PDXG QSL Management Cloud Platform
Gene Spinelli K5GS
With computers well entrenched in DXing and amateur radio in general the underappreciated QSL managers that work in the background are the recipients of thousands of e-mails (mostly all inquiring – sometimes complaining – about one or more missing QSOs), an untold number of snail mail pieces containing even more snail mail pieces, currency, IRCs, postage stamps and one or more QSL cards, even some with QSL cards for multiple DX stations or DX operators. This avalanche of paper is time consuming and labor intensive, sometimes requiring teams of volunteers to process. Add to this the hundreds of DX logs (in various formats), millions of DX contacts, donor lists, and consolidated DX club log submissions, all of which require accurate accounting and more importantly preservation. QSL managers use different methods to recover their operating costs which include items such as toner, labels, envelops, and sometimes pizza lunches for the volunteer teams. Some managers personally absorb the cost while others pass the cost to the DX-pedition.
In late 2014 Pista HA5AO and Gene K5GS began discussing an OQRS / QSL management platform specifically for the QSL managers that handle our projects. While Michael Wells G7VJR ClubLog is an outstanding application which made significant positive contributions to the hobby and introduced many new concepts in confirming contacts, we were looking for something that addressed the back end QSL management processes. The complexities of handling tens of thousands of QSL cards, e-mails, Not in Log / busted calls requests, returned postal mail pieces and a host of other tasks which were done manually for so many years needed to change.
We began by collecting requirements and creating detailed process flowcharts. Pista coded the application and we soon had a skeleton platform that offered some flexibility as well as functionality. The usual and familiar DX Log Search and OQRS functions were delivered in Phase 1.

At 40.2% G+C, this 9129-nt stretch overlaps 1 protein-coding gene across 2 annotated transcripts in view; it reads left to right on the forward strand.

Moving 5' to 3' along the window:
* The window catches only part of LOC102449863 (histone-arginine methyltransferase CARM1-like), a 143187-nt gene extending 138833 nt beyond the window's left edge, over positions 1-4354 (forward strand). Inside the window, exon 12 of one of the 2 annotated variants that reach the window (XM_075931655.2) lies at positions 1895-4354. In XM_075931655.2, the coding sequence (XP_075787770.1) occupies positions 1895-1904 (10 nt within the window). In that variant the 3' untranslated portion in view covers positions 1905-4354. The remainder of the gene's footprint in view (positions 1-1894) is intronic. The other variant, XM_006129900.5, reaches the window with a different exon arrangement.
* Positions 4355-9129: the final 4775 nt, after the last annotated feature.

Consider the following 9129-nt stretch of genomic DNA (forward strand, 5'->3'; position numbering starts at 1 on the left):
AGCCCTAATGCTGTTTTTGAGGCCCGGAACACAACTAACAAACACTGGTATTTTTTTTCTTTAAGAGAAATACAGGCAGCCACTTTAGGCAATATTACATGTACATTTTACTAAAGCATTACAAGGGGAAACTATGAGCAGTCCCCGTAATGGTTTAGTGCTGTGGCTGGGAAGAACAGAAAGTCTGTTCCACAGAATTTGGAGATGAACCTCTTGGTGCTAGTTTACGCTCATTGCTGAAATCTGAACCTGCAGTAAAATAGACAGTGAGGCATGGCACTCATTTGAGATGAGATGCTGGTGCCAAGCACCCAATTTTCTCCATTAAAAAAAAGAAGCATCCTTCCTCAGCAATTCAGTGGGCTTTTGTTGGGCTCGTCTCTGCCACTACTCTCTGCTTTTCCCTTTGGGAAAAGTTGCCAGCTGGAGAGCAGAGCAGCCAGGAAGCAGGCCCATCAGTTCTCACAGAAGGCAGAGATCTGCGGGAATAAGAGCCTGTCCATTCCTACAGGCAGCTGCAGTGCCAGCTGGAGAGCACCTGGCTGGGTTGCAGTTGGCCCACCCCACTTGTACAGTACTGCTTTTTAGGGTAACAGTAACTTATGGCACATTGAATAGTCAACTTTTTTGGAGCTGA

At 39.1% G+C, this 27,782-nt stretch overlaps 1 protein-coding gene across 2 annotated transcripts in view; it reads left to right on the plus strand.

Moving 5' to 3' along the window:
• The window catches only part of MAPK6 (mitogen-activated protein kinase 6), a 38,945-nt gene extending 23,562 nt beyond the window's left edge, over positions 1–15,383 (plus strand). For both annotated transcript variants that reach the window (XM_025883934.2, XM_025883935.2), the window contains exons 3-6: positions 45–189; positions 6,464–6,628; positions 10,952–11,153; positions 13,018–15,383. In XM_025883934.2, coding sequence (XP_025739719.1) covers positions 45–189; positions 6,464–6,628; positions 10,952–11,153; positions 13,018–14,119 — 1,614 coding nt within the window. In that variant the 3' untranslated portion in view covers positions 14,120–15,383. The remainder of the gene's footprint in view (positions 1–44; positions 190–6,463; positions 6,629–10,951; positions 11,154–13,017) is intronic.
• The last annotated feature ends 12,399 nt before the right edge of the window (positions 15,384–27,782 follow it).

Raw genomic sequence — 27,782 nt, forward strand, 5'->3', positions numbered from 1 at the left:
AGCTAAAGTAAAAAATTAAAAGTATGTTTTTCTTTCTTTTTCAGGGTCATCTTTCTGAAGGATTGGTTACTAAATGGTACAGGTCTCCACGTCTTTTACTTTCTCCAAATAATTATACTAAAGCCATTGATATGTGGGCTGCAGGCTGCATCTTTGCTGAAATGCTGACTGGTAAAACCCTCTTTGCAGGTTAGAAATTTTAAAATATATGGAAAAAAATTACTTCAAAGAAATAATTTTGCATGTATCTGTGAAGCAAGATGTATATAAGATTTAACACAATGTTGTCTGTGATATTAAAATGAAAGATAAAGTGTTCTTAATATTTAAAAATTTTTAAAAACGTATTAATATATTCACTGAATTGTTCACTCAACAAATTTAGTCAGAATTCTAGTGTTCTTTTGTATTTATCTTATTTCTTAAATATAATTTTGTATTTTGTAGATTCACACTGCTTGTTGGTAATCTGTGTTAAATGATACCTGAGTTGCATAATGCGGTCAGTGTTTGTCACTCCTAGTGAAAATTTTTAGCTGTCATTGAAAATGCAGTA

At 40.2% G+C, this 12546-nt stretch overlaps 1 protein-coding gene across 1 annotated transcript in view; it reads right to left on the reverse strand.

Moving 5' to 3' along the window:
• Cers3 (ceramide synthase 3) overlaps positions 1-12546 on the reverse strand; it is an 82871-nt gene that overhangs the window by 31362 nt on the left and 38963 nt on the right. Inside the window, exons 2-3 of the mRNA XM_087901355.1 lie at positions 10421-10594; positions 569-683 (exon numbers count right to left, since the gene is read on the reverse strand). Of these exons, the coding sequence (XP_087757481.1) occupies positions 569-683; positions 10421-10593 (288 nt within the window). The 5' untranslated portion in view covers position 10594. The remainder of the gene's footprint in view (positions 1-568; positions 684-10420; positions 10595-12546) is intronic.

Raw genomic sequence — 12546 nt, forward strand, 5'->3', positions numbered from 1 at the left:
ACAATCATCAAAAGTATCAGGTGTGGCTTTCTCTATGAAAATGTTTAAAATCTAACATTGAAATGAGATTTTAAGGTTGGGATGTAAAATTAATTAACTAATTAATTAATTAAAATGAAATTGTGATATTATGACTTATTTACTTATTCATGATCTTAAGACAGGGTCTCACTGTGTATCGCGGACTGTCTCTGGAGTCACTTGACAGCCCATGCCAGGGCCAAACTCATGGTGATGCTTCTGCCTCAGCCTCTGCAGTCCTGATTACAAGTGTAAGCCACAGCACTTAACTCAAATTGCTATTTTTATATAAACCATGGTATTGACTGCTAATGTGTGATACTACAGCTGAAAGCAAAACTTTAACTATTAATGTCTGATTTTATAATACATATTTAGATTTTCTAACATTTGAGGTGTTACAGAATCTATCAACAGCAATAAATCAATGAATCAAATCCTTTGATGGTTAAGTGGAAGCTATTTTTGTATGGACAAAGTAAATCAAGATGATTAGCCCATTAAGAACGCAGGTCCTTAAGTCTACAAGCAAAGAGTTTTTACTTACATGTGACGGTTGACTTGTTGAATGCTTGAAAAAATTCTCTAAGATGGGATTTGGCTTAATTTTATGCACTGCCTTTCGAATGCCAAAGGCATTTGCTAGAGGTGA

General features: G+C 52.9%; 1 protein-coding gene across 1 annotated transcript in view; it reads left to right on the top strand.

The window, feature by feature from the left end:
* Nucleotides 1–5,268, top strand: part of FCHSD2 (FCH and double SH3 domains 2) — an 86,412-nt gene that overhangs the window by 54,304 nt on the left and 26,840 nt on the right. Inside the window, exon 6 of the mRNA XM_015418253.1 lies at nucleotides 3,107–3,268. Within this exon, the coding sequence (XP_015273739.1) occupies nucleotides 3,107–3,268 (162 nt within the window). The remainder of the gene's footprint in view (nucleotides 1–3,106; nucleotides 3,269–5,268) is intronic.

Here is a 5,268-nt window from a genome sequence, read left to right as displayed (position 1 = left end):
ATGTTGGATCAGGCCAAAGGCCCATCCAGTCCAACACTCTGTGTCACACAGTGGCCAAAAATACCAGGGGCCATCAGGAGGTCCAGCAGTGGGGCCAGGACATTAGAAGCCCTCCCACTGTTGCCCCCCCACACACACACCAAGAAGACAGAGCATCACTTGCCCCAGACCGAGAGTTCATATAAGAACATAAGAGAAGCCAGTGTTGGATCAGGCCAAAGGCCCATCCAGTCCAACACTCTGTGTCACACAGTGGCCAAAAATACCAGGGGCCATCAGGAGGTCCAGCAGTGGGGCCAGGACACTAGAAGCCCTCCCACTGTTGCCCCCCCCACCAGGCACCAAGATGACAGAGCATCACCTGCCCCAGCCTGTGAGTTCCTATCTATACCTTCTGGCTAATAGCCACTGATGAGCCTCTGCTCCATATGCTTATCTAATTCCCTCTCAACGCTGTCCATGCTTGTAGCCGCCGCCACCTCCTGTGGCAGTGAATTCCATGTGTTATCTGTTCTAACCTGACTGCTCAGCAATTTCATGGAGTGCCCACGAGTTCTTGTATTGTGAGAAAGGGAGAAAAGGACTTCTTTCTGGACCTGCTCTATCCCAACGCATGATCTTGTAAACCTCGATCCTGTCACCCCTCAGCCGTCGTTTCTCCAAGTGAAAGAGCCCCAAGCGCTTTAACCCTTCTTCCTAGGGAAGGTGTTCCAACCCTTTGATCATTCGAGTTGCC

After a number of enhancements and tests we switched it on for the 2015 TX3X DX-pedition. Of course, no amount of testing will uncover every bug. We learned what users expect and how they use OQRS software. Realizing we needed input from people with more experience than either of us in handing large volumes of confirmation requests we contacted Tim Beaumont M0URX (who previously handled cards for us) and his QSL Manager partner Charles Wilmott M0OXO. After e-mails and Skype conference calls we had a comprehensive list of process steps, additional requirements and a written agreement on how to proceed. As the new requirements were sorted, prioritized and coded each was tested by the team.
Tim M0URX was our QSL consultant for TX3X, he already had access and experience with the Phase 1 software. We entered into an exclusive partnership agreement with Tim and Charles for full access and use of the new software. We began adding additional features to create a platform that would dramatically reduce the amount of time they were spending on QSL management.